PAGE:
Guest blogging is nothing new – it forms the basis of many contemporary blogs/websites’ marketing schemes and has proven to be a stellar tactic for directing traffic to a particular PAGE, or improving a website’s visibility.
But, first things first…
What is Guest Posting?
Guest blogging is exactly what it sounds like: when another blogger or writer posts on your blog as a guest, increasing your brand visibility by mixing their demographic with yours (or vice-versa).
It’s a useful technique in the modern climate of running a website or blog, and is often a reciprocal act – bloggers may trade off on guest posting for each other, or a lesser known blogger might seek out opportunities to write as a guest elsewhere.
For example, take a look at Sharon Hurley Hall’s findings, when she experimented with guest blogging – within two months, her blog had a 9% increase in visitors, 8% increase in visitor interaction and a 41% increase in overall traffic to the site’s homepage… hard to argue with that.
For a lengthier breakdown of guest posting’s plaudits, check out Jeff Goin’s thoughts.
But it’s not quite as simple as it seems…
A Brief History of links
Back when the internet was in its infancy, huge omniscient search engines didn’t exist in the form that we’ve come to recognise today. Before Ask Jeeves, Yahoo! or Google (three drops in an ocean of other engines, themselves) – one of the most efficient ways of reaching a wider audience with your webpage was via ‘backlinks’.
In layman’s terms: backlinks are URL links to your website from another website: essentially, a sort of internet-era word of mouth system. Often, guest blogging will have a lot of this link sharing going on; maybe at the end of an article, or whilst discussing a salient point – on one hand, it’s useful for directing audiences to other insightful blogs or colleagues, but there’s another reason for link sharing, too…
Guest Posting and SEO – a match made in heaven?
Now that we do have these search engines – the way backlinks are utilised has evolved in a significant way. You may have heard the phrase ‘Search Engine Optimization (SEO)’ – this deals with, in essence, how far up Google’s search listings a particular website is for specific searches.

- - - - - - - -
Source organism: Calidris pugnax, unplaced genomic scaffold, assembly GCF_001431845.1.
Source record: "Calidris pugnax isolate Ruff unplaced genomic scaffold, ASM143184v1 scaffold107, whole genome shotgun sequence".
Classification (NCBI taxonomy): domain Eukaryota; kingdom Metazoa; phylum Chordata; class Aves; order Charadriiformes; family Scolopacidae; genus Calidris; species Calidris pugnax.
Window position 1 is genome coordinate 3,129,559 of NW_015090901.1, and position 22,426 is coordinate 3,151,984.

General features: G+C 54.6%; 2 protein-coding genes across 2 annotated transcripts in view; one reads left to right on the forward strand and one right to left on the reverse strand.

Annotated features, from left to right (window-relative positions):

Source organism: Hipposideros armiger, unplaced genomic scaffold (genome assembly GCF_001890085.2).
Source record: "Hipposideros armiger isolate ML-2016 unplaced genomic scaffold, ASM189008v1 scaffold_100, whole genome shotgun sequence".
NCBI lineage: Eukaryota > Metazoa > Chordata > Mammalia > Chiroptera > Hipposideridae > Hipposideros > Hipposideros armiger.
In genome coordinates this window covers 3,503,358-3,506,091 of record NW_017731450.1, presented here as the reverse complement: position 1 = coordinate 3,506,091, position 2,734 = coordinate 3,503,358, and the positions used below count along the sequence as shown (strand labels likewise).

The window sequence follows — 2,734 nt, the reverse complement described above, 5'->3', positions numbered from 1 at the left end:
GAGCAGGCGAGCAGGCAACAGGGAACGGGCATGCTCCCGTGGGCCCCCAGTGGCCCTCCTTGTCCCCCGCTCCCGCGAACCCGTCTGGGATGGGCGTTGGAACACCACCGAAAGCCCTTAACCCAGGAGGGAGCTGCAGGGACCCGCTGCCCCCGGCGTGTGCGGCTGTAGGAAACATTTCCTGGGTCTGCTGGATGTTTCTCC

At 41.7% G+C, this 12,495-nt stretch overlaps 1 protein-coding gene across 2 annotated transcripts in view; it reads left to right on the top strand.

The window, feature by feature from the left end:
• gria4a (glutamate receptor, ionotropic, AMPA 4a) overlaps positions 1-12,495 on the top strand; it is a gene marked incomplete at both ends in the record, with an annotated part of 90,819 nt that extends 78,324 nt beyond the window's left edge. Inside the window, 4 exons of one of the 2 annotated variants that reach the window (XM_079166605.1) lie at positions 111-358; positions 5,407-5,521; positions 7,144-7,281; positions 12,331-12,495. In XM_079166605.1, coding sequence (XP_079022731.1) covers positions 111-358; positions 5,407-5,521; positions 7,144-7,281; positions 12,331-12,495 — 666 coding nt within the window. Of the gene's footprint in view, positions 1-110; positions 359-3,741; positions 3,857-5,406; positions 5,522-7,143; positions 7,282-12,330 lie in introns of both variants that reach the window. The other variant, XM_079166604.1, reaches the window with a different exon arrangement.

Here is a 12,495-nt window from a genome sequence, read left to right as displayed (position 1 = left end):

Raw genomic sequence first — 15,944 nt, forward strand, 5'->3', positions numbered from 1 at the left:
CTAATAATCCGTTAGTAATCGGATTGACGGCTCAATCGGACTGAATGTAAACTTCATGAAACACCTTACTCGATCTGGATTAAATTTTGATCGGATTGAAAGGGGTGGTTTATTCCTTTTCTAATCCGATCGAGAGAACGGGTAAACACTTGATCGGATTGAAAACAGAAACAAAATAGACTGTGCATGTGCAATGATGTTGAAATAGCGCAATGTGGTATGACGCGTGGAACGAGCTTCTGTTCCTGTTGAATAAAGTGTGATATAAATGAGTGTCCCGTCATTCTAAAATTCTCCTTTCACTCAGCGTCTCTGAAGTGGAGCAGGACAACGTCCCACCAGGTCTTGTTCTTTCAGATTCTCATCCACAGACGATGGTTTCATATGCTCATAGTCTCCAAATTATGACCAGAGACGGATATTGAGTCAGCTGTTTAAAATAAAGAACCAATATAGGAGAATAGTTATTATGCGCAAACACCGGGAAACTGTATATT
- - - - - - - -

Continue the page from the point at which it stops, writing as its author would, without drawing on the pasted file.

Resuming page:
A blog which has been designed with SEO in mind will be higher up the results (things such as using relevant keywords in your titles, getting articles on theme with seed words, and using effective url structure etc.), whereas a website neglecting SEO will, inevitably be relatively ignored.
A key method for Google to quantify its SEO system is with backlinks. To be extremely reductive about it: the more backlinks from high quality sites that your website receives, the higher up it will be, as the “votes” point to a degree of popularity for your website.Now, factoring in the SEO functionality of guest posting, we’re dealing with something a bit different; active bloggers helping one another reach a wider audience. They’ve beeen a valuable product within the blogging/networking market.
To boil his discussion down to its essence- the problem with guest posting becoming a marketing activity (writers being paid for guest posting, or starting to treat guest writing as a job) is that it becomes a numbers game, and the quality of the articles decrease.
Cutts highlights this issue in an erudite series of videos on the subject of guest posting that you can see below.
Often, bloggers resort to ‘spinning’ articles – changing keywords or small details before reusing the same piece of writing on multiple blogs – or in some cases, simply using the exact same article more than once, with no edits.
Google’s system for counting backlinks relies upon the quality of the material the links are posted in – if it’s rushed, copied, poor writing, then it won’t be counted and, in many cases, might actually harm the website’s Google reputation (just like the paid links we discussed).
So, what is the situation with guest posting in 2015? The situation is that there is value in the activity if you ensure authenticity, and above all – quality. Guest blogging can still be incredibly useful for spreading the word about a website or blog, but if it becomes a case of writing low quality articles, filled with links and keywords just to meet a quota, it’ll do more damage than good.